# Question about light waves (and speed of)

Hi,

I have recently read a book called E=MC^2 (David Bodanis). It is an interesting book that goes over the history of the famous equation, but it left me with a few questions.

The story goes into the issue of light being a combination of electric and magnetic fields, but doesn’t go much further.

So far, I understand that light is an electromagnetic wave (or a photon, but ill stick with the wave idea), how exactly do these waves work? Could someone please explain this, or link me to a good online explanation? For instance, with a light bulb where electricity is passed through a thin (wire?) coil which then glows. I get that when electricity passes through a wire, a magnetic field is created looping around it. But how does this create light waves?

I also am having trouble understanding why it is not (yet) possible to travel faster than the speed of light. In the book, ‘c’ is compared to –273 degrees C, or absolute zero, and that just as nothing can be colder than this, nothing can be faster than c. I understand that nothing can be colder as temperature is a measure of the vibration of particles, and at –273 these are no longer moving, but what is the reasoning behind the speed of light?

All replies (or links) are greatly appreciated.

Tim

P.S. – I apologise if this question has already been posted elsewhere on the forum. I searched but found no obviously appropriate posts, if there is one please link me to it.

But how does this create light waves?
We know that there is an essential connection between magnetic field and electric fields - a changing electric field produces a changing magnetic field. (As in an electromagnet.) A changing magnetic field also produces a changing electric field. (As in a dynamo.)

The essence of the EM wave is exactly this. A magentic field, which produces an electric field, which produces a magnetic field, which produces an electric field... Thus propagating itself through space.

I also am having trouble understanding why it is not (yet) possible to travel faster than the speed of light.
The simplest explanation I can think of (and hope I remember correctly!) is to see spacetime as a 4d volume, and space-like travel/time-like travel as components, or directions in this vacuum. In this, we can say that the magnitude of velocity of all bodies is always c, but that c is spread out over the four directions. In a 2D analogy, imagine yourself to be travelling on a map, with the restriction that you aways travel at the same speed, c. You can change directions, but clearly there is no way that you can travel north faster than your preset speed.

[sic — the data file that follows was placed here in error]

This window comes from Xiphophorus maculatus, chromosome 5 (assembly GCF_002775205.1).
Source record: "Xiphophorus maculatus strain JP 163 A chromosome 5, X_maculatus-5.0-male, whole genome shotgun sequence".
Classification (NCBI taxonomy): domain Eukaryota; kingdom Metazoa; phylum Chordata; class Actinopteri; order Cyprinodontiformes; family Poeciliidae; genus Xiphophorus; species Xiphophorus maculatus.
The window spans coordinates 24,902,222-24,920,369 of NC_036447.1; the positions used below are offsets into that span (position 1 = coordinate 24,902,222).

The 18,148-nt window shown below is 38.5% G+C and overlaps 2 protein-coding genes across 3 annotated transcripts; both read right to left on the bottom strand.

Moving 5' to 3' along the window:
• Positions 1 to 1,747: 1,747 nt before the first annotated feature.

turin
Homework Helper
Originally posted by Quattro
So far, I understand that light is an electromagnetic wave (or a photon, but ill stick with the wave idea), ...
A photon is not light in the same way that an atom is not a solid object. Photons are discrete amounts of energy that you can extract from the light (or that something can add to it). Light is, as you say, electromagnetic radiation (or so is the consensus).

Originally posted by Quattro
... how exactly do these waves work?
That is a very deep question. I can't answer "exactly," but basically, there is a disturbance of the electromagnetic field, and this disturbance propogates at the speed c.

Originally posted by Quattro
... with a light bulb where electricity is passed through a thin (wire?) coil which then glows. I get that when electricity passes through a wire, a magnetic field is created looping around it. But how does this create light waves?
I don't think this magnetic field has anything to do with the light emitted from the filament in a light bulb. The filament heats up, and emits black body radiation. This radiation has a particular peak colour, depending on the temperature. It is more orange if it is cooler; it is more blue if it is hotter. I'm pretty sure this is the light producing mechanism in a light bulb. There is, of course, a magnetic wave involved, but it is not the steady magnetic field that encircles the filament due to the DC passing through it. The main reasoning that I am using is that, if this were considered the light, the frequency would be zero (or 60 Hz if this is a household light bulb). At any rate, this is well below the optical range of frequencies, so you would not see the light.

Originally posted by Quattro
I also am having trouble understanding why it is not (yet) possible to travel faster than the speed of light.
The most popular explanation is that it would require more than an infinite amount of energy to exceed this speed barrier. On a little bit more technical not, any massive body must follow a timelike geodesic to maintain causality. This is a postulate proposed by someone, I'm not sure whom, but I read it in Rindler's "Relativity: Special, General and Cosmological."

Originally posted by Quattro
In the book, ‘c’ is compared to –273 degrees C, or absolute zero, and that just as nothing can be colder than this, nothing can be faster than c. I understand that nothing can be colder as temperature is a measure of the vibration of particles, and at –273 these are no longer moving, but what is the reasoning behind the speed of light?
I have heard this kind of comparison suggested before. I have no idea about it.